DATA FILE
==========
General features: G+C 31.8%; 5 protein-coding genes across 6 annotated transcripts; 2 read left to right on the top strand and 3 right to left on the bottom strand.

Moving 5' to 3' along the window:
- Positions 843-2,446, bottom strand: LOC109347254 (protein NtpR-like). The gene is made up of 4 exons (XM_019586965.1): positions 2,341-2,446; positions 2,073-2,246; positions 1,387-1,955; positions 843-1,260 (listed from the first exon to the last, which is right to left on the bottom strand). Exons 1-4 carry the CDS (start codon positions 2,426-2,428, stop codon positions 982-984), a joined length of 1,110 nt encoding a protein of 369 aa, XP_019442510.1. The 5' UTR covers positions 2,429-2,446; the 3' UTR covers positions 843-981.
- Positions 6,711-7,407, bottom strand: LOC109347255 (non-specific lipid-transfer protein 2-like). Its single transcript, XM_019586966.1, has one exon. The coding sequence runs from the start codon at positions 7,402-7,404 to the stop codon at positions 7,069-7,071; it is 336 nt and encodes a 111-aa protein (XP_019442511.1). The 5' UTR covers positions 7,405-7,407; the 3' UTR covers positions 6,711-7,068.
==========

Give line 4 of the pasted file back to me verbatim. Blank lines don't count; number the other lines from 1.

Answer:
- Positions 6,711-7,407, bottom strand: LOC109347255 (non-specific lipid-transfer protein 2-like). Its single transcript, XM_019586966.1, has one exon. The coding sequence runs from the start codon at positions 7,402-7,404 to the stop codon at positions 7,069-7,071; it is 336 nt and encodes a 111-aa protein (XP_019442511.1). The 5' UTR covers positions 7,405-7,407; the 3' UTR covers positions 6,711-7,068.